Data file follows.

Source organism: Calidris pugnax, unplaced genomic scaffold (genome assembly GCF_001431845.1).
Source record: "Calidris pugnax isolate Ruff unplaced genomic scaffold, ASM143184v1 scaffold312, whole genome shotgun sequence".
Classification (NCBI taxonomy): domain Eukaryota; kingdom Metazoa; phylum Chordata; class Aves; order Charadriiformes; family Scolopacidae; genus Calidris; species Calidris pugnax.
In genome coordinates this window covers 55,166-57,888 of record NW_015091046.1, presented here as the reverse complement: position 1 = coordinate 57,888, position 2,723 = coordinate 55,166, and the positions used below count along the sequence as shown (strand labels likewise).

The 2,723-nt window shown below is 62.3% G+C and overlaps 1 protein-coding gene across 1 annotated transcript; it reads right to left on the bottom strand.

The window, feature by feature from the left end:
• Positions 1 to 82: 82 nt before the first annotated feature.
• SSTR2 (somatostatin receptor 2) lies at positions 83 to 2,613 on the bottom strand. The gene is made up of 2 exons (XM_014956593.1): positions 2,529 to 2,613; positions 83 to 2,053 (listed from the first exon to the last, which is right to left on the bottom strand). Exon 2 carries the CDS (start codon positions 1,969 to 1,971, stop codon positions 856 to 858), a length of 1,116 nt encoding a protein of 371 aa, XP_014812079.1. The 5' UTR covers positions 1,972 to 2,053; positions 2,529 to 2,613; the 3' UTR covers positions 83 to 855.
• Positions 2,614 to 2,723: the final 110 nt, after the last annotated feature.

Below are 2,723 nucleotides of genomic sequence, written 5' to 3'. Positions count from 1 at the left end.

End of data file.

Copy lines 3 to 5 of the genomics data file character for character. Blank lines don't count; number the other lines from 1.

Classification (NCBI taxonomy): domain Eukaryota; kingdom Metazoa; phylum Chordata; class Aves; order Charadriiformes; family Scolopacidae; genus Calidris; species Calidris pugnax.
In genome coordinates this window covers 55,166-57,888 of record NW_015091046.1, presented here as the reverse complement: position 1 = coordinate 57,888, position 2,723 = coordinate 55,166, and the positions used below count along the sequence as shown (strand labels likewise).

The 2,723-nt window shown below is 62.3% G+C and overlaps 1 protein-coding gene across 1 annotated transcript; it reads right to left on the bottom strand.